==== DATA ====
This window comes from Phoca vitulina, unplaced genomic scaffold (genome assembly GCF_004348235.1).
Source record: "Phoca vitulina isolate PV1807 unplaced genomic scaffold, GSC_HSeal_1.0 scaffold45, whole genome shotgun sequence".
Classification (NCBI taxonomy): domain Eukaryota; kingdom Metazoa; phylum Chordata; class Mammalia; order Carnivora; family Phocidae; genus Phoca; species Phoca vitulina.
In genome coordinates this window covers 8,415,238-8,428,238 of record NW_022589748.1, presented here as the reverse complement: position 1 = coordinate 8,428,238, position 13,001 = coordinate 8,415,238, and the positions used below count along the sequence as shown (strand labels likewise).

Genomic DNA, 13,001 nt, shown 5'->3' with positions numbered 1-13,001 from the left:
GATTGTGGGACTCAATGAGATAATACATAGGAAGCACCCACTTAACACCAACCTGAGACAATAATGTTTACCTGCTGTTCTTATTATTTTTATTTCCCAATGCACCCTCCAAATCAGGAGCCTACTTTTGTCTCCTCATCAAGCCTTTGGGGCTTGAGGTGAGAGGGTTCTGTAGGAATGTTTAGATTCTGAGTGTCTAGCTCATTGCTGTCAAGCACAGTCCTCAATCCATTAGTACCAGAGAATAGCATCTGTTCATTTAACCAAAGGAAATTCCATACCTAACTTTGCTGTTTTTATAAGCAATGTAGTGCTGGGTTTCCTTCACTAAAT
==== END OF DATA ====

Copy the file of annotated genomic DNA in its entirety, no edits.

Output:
This window comes from Phoca vitulina, unplaced genomic scaffold (genome assembly GCF_004348235.1).
Source record: "Phoca vitulina isolate PV1807 unplaced genomic scaffold, GSC_HSeal_1.0 scaffold45, whole genome shotgun sequence".
Classification (NCBI taxonomy): domain Eukaryota; kingdom Metazoa; phylum Chordata; class Mammalia; order Carnivora; family Phocidae; genus Phoca; species Phoca vitulina.
In genome coordinates this window covers 8,415,238-8,428,238 of record NW_022589748.1, presented here as the reverse complement: position 1 = coordinate 8,428,238, position 13,001 = coordinate 8,415,238, and the positions used below count along the sequence as shown (strand labels likewise).

Genomic DNA, 13,001 nt, shown 5'->3' with positions numbered 1-13,001 from the left:
GATTGTGGGACTCAATGAGATAATACATAGGAAGCACCCACTTAACACCAACCTGAGACAATAATGTTTACCTGCTGTTCTTATTATTTTTATTTCCCAATGCACCCTCCAAATCAGGAGCCTACTTTTGTCTCCTCATCAAGCCTTTGGGGCTTGAGGTGAGAGGGTTCTGTAGGAATGTTTAGATTCTGAGTGTCTAGCTCATTGCTGTCAAGCACAGTCCTCAATCCATTAGTACCAGAGAATAGCATCTGTTCATTTAACCAAAGGAAATTCCATACCTAACTTTGCTGTTTTTATAAGCAATGTAGTGCTGGGTTTCCTTCACTAAAT